The New York Times

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The very bad reason Jeff Sessions is ‘very unhappy’

A sued businessperson does not have assets taken until he or she has lost in a trial, whereas civil forfeiture takes property without a trial and the property owner must wage a protracted, complex and expensive fight to get it returned. The Senate Judiciary Committee might want to discuss all this when considering the nominee to be the next attorney general, Alabama Sen. Jeff Sessions.

The Washington Post

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Driver’s licenses, caught in the War on Drugs

States are wisely backing away from the severe drug sentencing policies that filled prisons to bursting beginning in the 1980s and ’90s and eventually drove corrections costs to bankrupting levels. But to repair the civic damage, lawmakers also need to question other counterproductive forms of punishment from what is now known as the war-on-drugs era.

The New York Times

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The long-term costs of fining juvenile offenders

In Arkansas, for instance, the J.L.C. documented the case of a thirteen-year-old boy who was charged with truancy, which carried a fine of up to five hundred dollars. The boy went to court without a lawyer or parent present, and, because neither he nor his mother had the money to pay, the boy spent three months in a juvenile jail. “My mind was set to where I was just like, forget it. I might as well just go ahead and do the time because I ain’t got no money and I know the [financial] situation my mom is in,” the thirteen-year-old told a J.L.C. interviewer.

The New Yorker

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Forcing a District Attorney’s hand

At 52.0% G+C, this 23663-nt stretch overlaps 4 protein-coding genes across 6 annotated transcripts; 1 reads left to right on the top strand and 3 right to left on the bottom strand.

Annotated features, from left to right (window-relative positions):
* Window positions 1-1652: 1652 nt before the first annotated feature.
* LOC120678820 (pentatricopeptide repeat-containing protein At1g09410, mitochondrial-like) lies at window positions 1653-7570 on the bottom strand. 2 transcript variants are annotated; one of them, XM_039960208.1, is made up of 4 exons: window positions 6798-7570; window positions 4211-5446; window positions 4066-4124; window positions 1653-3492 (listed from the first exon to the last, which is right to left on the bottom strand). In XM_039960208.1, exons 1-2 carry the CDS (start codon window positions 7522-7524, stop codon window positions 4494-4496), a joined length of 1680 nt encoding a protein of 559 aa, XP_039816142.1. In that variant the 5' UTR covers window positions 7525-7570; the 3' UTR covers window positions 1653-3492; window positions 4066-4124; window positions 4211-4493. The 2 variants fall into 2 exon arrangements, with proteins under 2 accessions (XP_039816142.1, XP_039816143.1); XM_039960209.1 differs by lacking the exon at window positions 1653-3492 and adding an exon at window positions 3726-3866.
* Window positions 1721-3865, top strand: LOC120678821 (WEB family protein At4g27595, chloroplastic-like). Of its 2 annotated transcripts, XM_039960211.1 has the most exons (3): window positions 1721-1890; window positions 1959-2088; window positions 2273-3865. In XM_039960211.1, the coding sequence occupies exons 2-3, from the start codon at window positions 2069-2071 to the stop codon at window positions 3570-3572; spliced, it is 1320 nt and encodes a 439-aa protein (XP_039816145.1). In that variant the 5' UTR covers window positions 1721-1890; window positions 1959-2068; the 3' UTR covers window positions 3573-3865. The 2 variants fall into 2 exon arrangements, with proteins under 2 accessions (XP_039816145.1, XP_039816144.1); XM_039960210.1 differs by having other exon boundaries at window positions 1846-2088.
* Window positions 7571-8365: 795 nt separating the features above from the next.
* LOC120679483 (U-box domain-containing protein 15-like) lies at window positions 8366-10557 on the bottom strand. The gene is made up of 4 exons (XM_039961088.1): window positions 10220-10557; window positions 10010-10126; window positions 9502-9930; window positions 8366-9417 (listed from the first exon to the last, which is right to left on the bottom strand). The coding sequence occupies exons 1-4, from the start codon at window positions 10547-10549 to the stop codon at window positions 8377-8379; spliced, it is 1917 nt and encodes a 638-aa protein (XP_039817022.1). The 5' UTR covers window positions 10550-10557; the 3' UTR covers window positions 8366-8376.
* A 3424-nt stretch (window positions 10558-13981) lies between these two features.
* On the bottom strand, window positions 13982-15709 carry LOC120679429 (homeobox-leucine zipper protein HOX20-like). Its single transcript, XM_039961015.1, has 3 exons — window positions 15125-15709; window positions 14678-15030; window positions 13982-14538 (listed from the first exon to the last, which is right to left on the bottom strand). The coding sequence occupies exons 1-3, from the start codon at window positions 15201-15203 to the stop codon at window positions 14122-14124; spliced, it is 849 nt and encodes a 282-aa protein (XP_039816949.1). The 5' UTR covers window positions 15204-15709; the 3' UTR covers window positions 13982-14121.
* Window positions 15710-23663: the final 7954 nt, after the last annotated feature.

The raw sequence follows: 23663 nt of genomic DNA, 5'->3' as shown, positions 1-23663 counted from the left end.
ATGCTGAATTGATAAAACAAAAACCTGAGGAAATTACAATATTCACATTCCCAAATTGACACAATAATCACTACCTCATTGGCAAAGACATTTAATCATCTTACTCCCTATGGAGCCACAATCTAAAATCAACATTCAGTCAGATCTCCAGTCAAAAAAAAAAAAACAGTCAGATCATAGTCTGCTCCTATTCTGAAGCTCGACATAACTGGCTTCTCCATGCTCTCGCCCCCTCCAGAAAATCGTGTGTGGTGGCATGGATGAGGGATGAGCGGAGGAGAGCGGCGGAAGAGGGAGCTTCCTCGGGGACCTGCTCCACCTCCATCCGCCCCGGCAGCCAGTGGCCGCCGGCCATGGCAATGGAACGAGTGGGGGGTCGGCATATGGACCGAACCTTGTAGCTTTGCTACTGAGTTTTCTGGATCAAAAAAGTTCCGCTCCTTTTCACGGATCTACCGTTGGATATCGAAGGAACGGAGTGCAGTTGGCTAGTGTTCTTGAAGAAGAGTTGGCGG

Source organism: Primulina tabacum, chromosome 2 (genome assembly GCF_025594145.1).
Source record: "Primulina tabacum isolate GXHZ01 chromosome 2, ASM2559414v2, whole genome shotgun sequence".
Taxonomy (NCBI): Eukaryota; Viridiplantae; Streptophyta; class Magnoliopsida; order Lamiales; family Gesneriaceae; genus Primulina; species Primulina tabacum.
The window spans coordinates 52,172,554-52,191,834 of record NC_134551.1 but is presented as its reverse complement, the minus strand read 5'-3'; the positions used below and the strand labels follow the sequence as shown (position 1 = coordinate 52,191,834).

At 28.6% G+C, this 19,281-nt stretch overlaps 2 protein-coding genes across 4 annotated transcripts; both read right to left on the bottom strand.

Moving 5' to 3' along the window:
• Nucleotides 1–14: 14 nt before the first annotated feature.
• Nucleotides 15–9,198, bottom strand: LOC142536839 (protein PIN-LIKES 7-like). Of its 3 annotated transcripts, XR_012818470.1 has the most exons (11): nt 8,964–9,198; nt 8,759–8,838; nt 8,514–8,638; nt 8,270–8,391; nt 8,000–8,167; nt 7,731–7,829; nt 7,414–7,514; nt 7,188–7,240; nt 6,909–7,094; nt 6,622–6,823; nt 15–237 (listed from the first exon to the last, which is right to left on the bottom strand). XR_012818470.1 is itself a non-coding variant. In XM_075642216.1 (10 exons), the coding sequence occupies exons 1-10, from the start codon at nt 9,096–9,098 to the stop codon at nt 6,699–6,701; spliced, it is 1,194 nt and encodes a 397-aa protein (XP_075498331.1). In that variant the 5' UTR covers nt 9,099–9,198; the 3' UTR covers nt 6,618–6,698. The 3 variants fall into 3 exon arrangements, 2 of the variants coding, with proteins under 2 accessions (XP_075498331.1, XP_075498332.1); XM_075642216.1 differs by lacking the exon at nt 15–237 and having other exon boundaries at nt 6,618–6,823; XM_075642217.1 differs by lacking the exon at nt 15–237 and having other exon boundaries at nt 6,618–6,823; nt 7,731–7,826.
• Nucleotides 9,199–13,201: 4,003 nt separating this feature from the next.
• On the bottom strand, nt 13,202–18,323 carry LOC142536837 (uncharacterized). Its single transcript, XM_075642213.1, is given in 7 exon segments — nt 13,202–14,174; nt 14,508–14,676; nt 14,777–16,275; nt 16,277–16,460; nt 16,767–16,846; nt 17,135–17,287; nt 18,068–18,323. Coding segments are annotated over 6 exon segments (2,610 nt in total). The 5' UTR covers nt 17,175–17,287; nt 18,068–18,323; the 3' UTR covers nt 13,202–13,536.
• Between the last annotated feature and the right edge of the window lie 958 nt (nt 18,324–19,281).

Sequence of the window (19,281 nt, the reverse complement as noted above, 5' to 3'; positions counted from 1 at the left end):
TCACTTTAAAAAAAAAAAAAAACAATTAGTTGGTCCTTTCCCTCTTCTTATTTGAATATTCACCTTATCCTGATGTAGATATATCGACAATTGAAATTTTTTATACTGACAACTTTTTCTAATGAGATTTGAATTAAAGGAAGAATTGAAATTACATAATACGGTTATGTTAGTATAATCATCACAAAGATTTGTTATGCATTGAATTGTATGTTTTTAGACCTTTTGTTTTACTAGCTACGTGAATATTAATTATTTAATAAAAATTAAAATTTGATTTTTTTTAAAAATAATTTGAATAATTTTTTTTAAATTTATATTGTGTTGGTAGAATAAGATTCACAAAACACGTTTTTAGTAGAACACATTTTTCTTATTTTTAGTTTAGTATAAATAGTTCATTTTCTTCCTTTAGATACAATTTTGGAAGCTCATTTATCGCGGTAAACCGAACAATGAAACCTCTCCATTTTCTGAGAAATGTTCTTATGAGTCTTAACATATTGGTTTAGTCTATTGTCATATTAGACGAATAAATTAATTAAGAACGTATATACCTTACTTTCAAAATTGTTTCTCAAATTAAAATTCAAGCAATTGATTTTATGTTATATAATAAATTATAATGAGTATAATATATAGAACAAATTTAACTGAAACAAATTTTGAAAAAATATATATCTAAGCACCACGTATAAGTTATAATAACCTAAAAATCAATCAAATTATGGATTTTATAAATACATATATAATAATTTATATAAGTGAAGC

In Dothan courtrooms, I saw defendants pleading guilty because they were unable to afford diversion. I also saw young women charged with felonies after the hospital reported that they had tested positive for marijuana when giving birth. A young, mentally ill black man had escaped from a psych ward and, still wearing a hospital gown, grabbed someone’s phone to call for a ride. Instead of being marched back to the hospital, he was arrested and jailed.

The New York Times

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After the pain, a chance to meet and forgive

Suffering from pain, confusion and bouts of overpowering anger, the survivor and the victim’s family eventually agreed to meet through a Kansas restorative justice program, which brings together victims and those who have upended their lives. Similar programs are expanding throughout the country. Here’s a look at Cameron, Zachary and Cameron’s parents as they become involved in the program.

The New York Times

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John Grisham on the state of criminal justice

John Grisham is… well, you know who John Grisham is. His 29th legal thriller, “The Whistler”, a tale of corruption in the judiciary, sits in Grisham’s customary seat atop the current New York Times best-seller list. It prompted Janet Maslin, one of the paper’s book critics, to write that the author has “fought harder for truth, justice and the American way than anyone this side of Superman.” And not just in his novels. He answered questions from The Marshall Project by email.

The Marshall Project

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Brazil’s deadly prison system

For Brazil to reform its prisons, it needs to reduce both the stock and flow of incarcerated people. The first priority is to diminish the bloated caseload of pretrial detainees. Federal and state-level judges, prosecutors and public defenders should set up task forces to immediately resolve outstanding cases. Next, Brazil’s juvenile justice system is as rotten as the one for adults and needs to be fixed. Mayors must assume a much greater responsibility in rehabilitating first-time offenders.

The New York Times

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Italian incarcerated people sip, smell and taste their way to rehabilitation